Parents will have to deposit funds in their child's CDA to get the matching amount. These changes will apply to children born from Feb 14, and will be implemented from early next year, said NPTD in its press release.
Parents can still save up to the current co-matching caps this year, and anything beyond that will not be matched until the changes are in place, it added.
“We will notify parents when they can make the additional deposits into their child’s CDA to enjoy the enhanced government co-matching,” said Mr Wong.
In his speech, Mr Wong also announced that paternity leave would be doubled for fathers of children born from Jan 1, 2024.
The enhancements to the Baby Bonus Cash Gift and the CDA, as well as the new leave provisions, will cost the Government S$240 million per cohort of children, said Mr Wong.
KIDSTART AND COMCARE
The Government will also take more steps to better integrate common functions across different programmes that support lower-income families, said the Deputy Prime Minister on Tuesday.
ComLink, an initiative that helps families with children living in rental housing, has been rolled out nationwide to 14,000 families, Mr Wong noted.
Social assistance schemes like ComCare, which help families meet basic living expenses, are also a critical source of support for many lower-income families, he added.
The ComCare Endowment Fund, which partly funds ComCare, will receive a S$300 million top-up, to support lower-income families amid higher inflation, said Mr Wong.
“Beyond inequality, we must also sustain social mobility across generations. In particular, we know that the first few years matter greatly in shaping a child’s potential in life,” he added.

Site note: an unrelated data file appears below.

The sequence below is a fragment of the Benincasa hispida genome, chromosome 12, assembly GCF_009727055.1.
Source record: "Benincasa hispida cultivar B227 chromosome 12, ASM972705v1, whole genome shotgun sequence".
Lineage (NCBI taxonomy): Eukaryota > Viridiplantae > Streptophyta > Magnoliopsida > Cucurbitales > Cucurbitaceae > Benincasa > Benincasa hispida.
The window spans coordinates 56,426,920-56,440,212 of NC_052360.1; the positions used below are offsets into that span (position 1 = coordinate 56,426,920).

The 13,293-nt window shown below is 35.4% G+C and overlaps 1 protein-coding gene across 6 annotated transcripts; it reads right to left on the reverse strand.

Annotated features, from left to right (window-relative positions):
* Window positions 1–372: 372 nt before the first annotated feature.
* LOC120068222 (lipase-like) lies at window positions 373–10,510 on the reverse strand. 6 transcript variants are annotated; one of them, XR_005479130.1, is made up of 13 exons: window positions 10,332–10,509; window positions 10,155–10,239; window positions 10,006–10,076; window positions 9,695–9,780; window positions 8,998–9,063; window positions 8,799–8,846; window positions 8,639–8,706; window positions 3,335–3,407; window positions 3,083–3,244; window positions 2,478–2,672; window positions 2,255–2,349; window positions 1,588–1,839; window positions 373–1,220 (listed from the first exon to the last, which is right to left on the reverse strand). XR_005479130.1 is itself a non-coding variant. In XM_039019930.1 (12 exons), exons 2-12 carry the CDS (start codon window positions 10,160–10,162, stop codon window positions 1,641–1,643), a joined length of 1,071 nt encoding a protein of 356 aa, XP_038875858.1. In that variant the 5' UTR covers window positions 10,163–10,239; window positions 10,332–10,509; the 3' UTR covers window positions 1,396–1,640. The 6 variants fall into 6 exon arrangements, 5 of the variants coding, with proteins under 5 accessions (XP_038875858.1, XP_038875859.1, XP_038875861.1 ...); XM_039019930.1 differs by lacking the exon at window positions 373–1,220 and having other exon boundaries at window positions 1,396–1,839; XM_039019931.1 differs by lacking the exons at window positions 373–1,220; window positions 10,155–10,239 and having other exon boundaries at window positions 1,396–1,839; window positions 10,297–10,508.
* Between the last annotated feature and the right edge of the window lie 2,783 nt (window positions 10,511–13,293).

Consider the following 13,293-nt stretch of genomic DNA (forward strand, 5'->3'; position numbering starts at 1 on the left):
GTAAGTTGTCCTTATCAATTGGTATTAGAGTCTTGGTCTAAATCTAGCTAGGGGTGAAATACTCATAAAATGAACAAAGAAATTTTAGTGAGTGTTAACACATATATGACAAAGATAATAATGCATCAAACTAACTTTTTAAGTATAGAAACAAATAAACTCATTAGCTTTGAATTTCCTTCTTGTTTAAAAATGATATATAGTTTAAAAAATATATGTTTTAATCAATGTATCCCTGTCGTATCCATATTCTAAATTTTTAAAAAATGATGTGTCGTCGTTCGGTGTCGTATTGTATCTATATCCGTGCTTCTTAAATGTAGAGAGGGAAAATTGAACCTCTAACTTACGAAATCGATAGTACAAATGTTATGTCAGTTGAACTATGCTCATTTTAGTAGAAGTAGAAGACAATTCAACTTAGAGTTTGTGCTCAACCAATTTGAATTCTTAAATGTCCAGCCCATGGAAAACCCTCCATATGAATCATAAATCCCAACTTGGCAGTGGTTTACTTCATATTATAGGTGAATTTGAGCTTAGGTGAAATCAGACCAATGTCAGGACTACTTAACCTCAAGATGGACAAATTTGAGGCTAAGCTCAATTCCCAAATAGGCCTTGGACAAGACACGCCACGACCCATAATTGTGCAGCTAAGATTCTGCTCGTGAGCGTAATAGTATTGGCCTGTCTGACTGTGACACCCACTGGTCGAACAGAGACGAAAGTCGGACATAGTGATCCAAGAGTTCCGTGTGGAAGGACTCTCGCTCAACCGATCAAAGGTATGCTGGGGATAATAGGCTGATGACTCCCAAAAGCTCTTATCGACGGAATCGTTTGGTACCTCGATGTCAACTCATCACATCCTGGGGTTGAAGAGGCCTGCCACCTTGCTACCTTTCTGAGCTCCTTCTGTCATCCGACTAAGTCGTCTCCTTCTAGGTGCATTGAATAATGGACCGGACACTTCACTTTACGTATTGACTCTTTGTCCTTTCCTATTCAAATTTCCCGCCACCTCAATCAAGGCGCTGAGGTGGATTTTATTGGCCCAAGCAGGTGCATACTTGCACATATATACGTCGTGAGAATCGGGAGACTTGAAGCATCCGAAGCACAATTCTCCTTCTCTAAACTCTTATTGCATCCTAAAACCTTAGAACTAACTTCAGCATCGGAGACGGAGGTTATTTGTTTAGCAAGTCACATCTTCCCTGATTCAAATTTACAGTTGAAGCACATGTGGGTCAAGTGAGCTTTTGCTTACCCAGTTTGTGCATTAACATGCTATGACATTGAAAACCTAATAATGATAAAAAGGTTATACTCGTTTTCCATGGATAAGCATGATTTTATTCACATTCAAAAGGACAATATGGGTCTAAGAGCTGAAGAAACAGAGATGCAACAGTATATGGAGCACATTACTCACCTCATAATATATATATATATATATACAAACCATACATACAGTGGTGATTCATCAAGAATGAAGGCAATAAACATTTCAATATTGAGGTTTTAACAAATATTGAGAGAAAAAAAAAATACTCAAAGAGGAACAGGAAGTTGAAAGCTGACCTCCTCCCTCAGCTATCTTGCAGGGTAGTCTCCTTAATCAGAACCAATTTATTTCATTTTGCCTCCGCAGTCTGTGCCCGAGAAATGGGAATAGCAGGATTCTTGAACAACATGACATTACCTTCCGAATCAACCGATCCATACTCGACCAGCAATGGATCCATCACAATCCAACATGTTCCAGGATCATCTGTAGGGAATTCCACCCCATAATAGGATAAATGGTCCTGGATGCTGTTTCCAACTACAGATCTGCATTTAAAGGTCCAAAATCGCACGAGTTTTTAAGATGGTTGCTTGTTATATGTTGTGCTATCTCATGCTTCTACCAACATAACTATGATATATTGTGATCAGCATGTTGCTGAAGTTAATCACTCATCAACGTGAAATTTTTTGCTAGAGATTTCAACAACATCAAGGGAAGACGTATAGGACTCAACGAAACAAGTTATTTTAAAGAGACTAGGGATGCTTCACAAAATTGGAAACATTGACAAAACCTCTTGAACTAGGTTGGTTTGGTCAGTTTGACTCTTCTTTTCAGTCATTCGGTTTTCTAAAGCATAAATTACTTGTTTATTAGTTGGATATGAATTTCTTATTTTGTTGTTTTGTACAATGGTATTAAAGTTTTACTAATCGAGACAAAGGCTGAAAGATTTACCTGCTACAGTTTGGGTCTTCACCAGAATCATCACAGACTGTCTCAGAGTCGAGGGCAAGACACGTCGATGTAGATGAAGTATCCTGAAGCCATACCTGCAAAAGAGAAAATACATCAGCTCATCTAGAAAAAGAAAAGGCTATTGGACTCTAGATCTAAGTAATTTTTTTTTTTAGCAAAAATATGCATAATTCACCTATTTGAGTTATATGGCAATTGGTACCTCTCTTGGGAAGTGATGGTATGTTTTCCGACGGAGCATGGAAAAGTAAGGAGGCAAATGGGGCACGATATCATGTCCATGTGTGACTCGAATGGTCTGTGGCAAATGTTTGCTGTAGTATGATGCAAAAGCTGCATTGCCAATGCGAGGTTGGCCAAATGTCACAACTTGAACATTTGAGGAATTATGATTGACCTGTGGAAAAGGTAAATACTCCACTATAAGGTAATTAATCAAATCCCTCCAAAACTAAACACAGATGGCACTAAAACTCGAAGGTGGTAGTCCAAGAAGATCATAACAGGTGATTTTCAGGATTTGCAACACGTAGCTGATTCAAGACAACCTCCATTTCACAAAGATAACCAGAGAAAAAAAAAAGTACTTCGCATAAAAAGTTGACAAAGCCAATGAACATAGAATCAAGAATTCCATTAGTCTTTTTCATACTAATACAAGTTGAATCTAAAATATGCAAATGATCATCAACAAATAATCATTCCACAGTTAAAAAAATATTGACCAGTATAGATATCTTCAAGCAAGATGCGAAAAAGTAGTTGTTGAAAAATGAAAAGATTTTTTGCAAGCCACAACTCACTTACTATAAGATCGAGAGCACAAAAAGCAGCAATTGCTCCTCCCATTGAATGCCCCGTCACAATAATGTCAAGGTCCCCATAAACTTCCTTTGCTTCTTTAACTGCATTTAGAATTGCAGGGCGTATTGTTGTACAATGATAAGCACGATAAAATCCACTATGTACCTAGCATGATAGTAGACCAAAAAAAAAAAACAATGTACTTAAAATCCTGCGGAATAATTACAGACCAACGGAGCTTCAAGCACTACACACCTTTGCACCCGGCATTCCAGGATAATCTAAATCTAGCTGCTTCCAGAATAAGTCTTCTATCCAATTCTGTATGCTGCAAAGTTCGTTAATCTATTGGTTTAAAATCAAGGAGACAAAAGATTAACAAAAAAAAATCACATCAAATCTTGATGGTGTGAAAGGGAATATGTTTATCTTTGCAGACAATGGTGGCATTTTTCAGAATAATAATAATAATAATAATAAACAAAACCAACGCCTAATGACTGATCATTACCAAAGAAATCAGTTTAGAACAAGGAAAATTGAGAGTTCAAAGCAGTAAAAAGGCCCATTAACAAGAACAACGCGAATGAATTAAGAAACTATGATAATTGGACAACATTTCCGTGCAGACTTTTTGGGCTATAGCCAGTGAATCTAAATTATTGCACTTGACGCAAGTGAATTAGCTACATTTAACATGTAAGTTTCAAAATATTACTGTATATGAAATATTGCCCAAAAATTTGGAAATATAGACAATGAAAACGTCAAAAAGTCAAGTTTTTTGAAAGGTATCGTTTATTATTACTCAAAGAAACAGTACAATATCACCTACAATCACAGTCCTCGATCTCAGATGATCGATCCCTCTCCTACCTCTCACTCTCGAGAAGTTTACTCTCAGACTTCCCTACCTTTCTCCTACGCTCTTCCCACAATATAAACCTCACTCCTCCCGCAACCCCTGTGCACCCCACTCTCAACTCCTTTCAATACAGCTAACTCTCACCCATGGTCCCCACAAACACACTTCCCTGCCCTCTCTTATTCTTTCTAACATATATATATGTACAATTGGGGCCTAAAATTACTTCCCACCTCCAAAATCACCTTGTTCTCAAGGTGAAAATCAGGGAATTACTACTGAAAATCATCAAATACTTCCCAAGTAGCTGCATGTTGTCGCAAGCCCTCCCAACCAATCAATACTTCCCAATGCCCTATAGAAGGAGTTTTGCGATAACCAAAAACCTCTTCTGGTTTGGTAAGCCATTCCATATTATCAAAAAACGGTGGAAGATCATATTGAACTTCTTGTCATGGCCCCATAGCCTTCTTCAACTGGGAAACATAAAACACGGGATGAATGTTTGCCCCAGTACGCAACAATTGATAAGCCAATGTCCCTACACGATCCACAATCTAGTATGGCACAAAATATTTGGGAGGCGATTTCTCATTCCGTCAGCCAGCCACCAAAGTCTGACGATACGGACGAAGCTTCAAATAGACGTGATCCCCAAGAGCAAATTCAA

“So we must do more to close the early gaps in our children’s lives.”
The KidStart programme, which provides upstream support for pregnant mothers and young children in lower-income families, will be scaled up nationwide, Mr Wong announced.
The programme is expected to support 80 per cent of eligible children in lower-income families, starting from children born in 2023, he added.
The preliminary outcomes of the programme are encouraging, noted Mr Wong.
“There are some early indications that KidSTART children had better pre-school attendance than their peers of similar socio-economic backgrounds,” he continued.
“Parents and caregivers on the programme also said that they were better supported in their parenting journey.”
The Government has also made significant investments in the early childhood sector, said Mr Wong, with spending growing six times from 2013 to 2022.
“These investments have had an impact,” said Mr Wong, adding that the pre-school enrolment rate of children aged five to six years old who live in public rental flats is now comparable to the national average.
For children aged three to four years old who live in public rental flats, the enrolment rate is 80 per cent, lower than the national average of about 88 per cent, he said.
“We will continue to provide additional assistance to lower-income families and reach out to them to facilitate their children’s pre-school enrolment," he added.